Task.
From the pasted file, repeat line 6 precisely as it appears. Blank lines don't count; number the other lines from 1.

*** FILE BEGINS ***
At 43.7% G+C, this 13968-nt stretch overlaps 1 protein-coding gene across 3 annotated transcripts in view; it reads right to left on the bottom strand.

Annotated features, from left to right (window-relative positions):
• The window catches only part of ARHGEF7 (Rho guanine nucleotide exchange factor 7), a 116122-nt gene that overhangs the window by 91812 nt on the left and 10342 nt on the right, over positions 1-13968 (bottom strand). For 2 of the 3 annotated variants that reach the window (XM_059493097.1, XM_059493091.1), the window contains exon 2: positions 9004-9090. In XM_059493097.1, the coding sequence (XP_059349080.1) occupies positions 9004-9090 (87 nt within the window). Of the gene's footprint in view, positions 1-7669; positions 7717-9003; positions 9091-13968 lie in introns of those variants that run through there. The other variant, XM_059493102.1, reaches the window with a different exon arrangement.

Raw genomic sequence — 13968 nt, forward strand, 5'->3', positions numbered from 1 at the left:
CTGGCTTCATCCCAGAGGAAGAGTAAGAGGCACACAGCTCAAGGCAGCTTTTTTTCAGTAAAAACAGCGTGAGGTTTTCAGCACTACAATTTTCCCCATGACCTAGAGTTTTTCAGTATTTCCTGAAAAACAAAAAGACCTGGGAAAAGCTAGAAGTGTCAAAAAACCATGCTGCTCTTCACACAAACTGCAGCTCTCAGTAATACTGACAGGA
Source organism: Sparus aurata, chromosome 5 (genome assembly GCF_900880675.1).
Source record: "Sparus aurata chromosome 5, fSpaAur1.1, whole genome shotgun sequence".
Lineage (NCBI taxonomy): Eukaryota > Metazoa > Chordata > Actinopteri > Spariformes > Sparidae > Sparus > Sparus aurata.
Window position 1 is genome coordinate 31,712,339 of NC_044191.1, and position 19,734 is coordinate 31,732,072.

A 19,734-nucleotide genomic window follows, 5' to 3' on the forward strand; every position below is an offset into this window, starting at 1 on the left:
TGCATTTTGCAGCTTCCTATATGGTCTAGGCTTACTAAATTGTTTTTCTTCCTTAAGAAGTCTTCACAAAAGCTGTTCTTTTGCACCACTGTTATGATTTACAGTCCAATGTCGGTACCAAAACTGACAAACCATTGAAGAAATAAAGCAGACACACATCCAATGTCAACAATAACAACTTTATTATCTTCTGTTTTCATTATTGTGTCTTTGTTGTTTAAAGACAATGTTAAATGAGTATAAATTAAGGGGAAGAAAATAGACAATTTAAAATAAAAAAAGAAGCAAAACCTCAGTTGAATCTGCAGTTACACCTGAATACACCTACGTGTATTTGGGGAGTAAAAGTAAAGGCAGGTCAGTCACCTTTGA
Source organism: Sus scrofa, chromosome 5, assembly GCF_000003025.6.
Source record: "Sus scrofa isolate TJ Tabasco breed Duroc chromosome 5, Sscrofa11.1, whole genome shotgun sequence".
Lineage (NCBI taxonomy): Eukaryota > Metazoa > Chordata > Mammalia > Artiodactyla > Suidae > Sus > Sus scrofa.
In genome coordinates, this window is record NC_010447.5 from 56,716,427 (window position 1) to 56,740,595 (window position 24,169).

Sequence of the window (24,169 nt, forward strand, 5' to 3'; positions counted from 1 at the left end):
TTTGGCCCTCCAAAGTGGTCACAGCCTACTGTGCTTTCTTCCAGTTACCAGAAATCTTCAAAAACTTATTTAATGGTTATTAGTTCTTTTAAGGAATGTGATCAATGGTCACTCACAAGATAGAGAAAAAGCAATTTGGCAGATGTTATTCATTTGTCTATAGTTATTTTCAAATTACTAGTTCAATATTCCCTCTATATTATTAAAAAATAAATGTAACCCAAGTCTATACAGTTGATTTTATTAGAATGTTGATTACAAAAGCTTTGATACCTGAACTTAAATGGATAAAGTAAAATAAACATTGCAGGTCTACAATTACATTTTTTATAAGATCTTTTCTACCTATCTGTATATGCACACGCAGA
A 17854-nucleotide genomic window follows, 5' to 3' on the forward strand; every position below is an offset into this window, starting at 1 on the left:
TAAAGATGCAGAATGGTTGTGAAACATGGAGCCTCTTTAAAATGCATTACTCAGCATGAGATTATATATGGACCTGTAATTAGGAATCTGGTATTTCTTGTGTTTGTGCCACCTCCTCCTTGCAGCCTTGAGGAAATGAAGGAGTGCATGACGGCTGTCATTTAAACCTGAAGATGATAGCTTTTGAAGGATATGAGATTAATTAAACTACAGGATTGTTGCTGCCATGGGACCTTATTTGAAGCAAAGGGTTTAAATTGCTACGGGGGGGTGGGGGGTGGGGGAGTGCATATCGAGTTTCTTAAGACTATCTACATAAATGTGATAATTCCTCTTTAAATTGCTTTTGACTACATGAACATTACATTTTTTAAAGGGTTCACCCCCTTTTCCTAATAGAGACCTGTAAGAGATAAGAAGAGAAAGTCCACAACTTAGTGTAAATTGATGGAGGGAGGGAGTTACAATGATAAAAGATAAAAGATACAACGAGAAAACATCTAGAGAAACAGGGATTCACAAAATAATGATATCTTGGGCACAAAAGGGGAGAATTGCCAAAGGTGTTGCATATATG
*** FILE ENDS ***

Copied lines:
Source organism: Sparus aurata, chromosome 5 (genome assembly GCF_900880675.1).